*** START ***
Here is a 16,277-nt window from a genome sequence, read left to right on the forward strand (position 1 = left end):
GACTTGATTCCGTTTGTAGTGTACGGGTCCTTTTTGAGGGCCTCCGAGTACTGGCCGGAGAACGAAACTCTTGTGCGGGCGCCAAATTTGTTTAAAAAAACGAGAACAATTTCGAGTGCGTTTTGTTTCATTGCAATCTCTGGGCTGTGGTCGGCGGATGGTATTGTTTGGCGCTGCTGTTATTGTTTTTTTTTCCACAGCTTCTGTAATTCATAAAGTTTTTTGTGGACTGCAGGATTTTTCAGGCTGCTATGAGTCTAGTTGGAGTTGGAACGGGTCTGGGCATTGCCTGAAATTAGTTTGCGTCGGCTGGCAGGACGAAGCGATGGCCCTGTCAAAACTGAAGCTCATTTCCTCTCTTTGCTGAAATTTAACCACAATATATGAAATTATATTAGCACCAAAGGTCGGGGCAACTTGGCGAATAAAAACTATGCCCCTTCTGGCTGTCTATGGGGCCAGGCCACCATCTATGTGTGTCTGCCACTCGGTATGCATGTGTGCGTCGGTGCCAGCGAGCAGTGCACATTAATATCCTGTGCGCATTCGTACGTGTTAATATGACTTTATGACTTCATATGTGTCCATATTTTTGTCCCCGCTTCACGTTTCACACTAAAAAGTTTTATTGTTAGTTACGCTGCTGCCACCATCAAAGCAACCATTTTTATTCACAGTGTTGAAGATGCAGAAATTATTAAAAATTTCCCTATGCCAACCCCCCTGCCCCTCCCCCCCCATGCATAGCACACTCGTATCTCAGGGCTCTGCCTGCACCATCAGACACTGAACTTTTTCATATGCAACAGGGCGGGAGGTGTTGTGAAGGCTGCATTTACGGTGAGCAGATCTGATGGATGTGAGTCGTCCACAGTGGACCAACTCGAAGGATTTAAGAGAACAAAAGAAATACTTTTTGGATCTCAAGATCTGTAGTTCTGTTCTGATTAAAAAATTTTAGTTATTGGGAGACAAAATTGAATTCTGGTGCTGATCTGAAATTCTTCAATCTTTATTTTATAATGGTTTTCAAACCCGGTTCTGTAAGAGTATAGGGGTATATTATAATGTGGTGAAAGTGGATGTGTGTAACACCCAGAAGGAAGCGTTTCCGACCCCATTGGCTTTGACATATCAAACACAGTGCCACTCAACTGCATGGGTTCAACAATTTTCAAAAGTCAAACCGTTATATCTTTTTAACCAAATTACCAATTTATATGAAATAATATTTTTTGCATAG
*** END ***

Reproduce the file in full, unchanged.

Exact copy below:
Here is a 16,277-nt window from a genome sequence, read left to right on the forward strand (position 1 = left end):
GACTTGATTCCGTTTGTAGTGTACGGGTCCTTTTTGAGGGCCTCCGAGTACTGGCCGGAGAACGAAACTCTTGTGCGGGCGCCAAATTTGTTTAAAAAAACGAGAACAATTTCGAGTGCGTTTTGTTTCATTGCAATCTCTGGGCTGTGGTCGGCGGATGGTATTGTTTGGCGCTGCTGTTATTGTTTTTTTTTCCACAGCTTCTGTAATTCATAAAGTTTTTTGTGGACTGCAGGATTTTTCAGGCTGCTATGAGTCTAGTTGGAGTTGGAACGGGTCTGGGCATTGCCTGAAATTAGTTTGCGTCGGCTGGCAGGACGAAGCGATGGCCCTGTCAAAACTGAAGCTCATTTCCTCTCTTTGCTGAAATTTAACCACAATATATGAAATTATATTAGCACCAAAGGTCGGGGCAACTTGGCGAATAAAAACTATGCCCCTTCTGGCTGTCTATGGGGCCAGGCCACCATCTATGTGTGTCTGCCACTCGGTATGCATGTGTGCGTCGGTGCCAGCGAGCAGTGCACATTAATATCCTGTGCGCATTCGTACGTGTTAATATGACTTTATGACTTCATATGTGTCCATATTTTTGTCCCCGCTTCACGTTTCACACTAAAAAGTTTTATTGTTAGTTACGCTGCTGCCACCATCAAAGCAACCATTTTTATTCACAGTGTTGAAGATGCAGAAATTATTAAAAATTTCCCTATGCCAACCCCCCTGCCCCTCCCCCCCCATGCATAGCACACTCGTATCTCAGGGCTCTGCCTGCACCATCAGACACTGAACTTTTTCATATGCAACAGGGCGGGAGGTGTTGTGAAGGCTGCATTTACGGTGAGCAGATCTGATGGATGTGAGTCGTCCACAGTGGACCAACTCGAAGGATTTAAGAGAACAAAAGAAATACTTTTTGGATCTCAAGATCTGTAGTTCTGTTCTGATTAAAAAATTTTAGTTATTGGGAGACAAAATTGAATTCTGGTGCTGATCTGAAATTCTTCAATCTTTATTTTATAATGGTTTTCAAACCCGGTTCTGTAAGAGTATAGGGGTATATTATAATGTGGTGAAAGTGGATGTGTGTAACACCCAGAAGGAAGCGTTTCCGACCCCATTGGCTTTGACATATCAAACACAGTGCCACTCAACTGCATGGGTTCAACAATTTTCAAAAGTCAAACCGTTATATCTTTTTAACCAAATTACCAATTTATATGAAATAATATTTTTTGCATAG